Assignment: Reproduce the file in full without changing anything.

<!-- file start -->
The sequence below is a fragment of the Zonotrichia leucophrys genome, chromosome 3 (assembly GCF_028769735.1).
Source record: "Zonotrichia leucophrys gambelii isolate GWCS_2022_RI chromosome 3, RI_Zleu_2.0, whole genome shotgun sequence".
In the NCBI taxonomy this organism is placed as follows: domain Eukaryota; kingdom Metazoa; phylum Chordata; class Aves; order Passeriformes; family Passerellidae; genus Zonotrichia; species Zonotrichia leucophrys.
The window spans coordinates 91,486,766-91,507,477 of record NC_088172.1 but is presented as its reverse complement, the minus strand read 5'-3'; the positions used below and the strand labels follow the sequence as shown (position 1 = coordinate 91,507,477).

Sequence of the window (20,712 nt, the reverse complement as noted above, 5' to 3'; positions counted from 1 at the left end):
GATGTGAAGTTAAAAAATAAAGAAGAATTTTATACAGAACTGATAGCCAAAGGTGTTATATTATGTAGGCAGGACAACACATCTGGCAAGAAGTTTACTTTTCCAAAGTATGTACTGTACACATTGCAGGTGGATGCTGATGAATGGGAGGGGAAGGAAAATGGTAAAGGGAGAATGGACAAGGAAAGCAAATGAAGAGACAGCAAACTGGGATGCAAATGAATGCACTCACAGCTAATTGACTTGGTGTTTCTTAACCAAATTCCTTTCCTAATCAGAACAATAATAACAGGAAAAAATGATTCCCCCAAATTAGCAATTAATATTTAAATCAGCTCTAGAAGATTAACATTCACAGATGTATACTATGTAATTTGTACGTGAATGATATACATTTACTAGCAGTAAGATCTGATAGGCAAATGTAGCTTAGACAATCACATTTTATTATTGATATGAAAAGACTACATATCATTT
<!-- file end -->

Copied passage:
The sequence below is a fragment of the Zonotrichia leucophrys genome, chromosome 3 (assembly GCF_028769735.1).
Source record: "Zonotrichia leucophrys gambelii isolate GWCS_2022_RI chromosome 3, RI_Zleu_2.0, whole genome shotgun sequence".
In the NCBI taxonomy this organism is placed as follows: domain Eukaryota; kingdom Metazoa; phylum Chordata; class Aves; order Passeriformes; family Passerellidae; genus Zonotrichia; species Zonotrichia leucophrys.
The window spans coordinates 91,486,766-91,507,477 of record NC_088172.1 but is presented as its reverse complement, the minus strand read 5'-3'; the positions used below and the strand labels follow the sequence as shown (position 1 = coordinate 91,507,477).

Sequence of the window (20,712 nt, the reverse complement as noted above, 5' to 3'; positions counted from 1 at the left end):
GATGTGAAGTTAAAAAATAAAGAAGAATTTTATACAGAACTGATAGCCAAAGGTGTTATATTATGTAGGCAGGACAACACATCTGGCAAGAAGTTTACTTTTCCAAAGTATGTACTGTACACATTGCAGGTGGATGCTGATGAATGGGAGGGGAAGGAAAATGGTAAAGGGAGAATGGACAAGGAAAGCAAATGAAGAGACAGCAAACTGGGATGCAAATGAATGCACTCACAGCTAATTGACTTGGTGTTTCTTAACCAAATTCCTTTCCTAATCAGAACAATAATAACAGGAAAAAATGATTCCCCCAAATTAGCAATTAATATTTAAATCAGCTCTAGAAGATTAACATTCACAGATGTATACTATGTAATTTGTACGTGAATGATATACATTTACTAGCAGTAAGATCTGATAGGCAAATGTAGCTTAGACAATCACATTTTATTATTGATATGAAAAGACTACATATCATTT